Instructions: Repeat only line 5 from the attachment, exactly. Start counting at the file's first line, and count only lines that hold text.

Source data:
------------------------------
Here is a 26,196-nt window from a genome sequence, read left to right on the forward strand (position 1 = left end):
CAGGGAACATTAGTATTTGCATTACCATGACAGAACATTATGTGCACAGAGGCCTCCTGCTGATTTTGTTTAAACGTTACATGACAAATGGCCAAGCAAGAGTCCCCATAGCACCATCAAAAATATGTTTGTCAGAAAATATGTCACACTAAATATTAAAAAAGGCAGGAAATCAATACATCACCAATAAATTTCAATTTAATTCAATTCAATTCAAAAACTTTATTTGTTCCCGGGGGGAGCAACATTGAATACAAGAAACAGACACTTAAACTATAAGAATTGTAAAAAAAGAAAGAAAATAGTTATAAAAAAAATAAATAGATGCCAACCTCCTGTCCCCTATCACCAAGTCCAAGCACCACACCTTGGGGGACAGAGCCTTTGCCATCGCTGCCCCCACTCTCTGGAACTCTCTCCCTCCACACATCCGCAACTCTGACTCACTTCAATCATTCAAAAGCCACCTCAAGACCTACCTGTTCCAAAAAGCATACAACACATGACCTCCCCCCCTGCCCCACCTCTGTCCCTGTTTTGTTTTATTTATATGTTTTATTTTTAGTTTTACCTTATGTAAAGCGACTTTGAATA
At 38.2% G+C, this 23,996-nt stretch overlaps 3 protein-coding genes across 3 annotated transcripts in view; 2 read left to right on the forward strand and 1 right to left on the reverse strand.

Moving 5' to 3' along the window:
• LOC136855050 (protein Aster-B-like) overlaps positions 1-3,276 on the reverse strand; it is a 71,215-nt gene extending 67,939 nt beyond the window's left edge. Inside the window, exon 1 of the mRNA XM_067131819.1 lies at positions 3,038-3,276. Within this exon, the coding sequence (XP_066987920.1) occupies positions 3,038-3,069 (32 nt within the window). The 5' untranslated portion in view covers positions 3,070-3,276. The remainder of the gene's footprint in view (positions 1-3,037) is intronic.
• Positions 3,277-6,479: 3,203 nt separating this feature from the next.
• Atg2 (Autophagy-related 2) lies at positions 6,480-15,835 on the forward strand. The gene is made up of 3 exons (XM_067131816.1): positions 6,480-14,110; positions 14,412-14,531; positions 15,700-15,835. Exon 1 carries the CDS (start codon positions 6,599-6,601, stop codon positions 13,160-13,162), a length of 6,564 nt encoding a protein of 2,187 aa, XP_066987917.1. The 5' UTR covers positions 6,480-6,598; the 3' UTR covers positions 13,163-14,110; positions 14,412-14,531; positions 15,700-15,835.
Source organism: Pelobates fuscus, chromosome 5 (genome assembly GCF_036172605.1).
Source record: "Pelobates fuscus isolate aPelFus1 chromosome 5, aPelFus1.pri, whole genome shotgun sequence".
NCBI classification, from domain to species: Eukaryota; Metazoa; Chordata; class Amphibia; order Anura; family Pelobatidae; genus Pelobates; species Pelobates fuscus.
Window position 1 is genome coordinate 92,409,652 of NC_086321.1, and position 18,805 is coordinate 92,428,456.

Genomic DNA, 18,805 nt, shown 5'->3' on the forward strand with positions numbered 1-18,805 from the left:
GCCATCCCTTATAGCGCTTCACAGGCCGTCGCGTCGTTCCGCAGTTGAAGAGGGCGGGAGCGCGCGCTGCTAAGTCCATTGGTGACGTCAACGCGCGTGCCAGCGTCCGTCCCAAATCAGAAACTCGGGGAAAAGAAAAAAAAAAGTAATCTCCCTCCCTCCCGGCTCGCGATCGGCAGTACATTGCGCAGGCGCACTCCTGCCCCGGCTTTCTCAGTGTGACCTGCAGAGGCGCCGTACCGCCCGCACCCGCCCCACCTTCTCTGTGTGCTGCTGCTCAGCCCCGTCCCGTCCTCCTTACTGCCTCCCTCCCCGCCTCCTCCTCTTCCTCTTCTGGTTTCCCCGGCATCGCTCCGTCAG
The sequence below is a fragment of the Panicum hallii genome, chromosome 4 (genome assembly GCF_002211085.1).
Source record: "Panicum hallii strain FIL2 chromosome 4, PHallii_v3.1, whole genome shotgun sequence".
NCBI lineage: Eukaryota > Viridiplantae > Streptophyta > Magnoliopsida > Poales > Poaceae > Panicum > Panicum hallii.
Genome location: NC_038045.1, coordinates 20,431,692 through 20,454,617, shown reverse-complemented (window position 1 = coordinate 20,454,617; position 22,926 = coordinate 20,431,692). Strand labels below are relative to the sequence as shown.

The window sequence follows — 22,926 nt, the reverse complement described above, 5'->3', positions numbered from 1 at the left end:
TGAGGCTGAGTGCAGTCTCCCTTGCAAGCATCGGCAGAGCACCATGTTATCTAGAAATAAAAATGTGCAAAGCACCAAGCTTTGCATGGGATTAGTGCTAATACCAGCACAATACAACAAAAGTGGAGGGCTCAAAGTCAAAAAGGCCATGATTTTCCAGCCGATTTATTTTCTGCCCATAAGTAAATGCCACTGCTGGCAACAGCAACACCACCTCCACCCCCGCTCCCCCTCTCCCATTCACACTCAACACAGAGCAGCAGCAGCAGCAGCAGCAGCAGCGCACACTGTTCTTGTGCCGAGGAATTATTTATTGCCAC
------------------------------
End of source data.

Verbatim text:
• LOC136855050 (protein Aster-B-like) overlaps positions 1-3,276 on the reverse strand; it is a 71,215-nt gene extending 67,939 nt beyond the window's left edge. Inside the window, exon 1 of the mRNA XM_067131819.1 lies at positions 3,038-3,276. Within this exon, the coding sequence (XP_066987920.1) occupies positions 3,038-3,069 (32 nt within the window). The 5' untranslated portion in view covers positions 3,070-3,276. The remainder of the gene's footprint in view (positions 1-3,037) is intronic.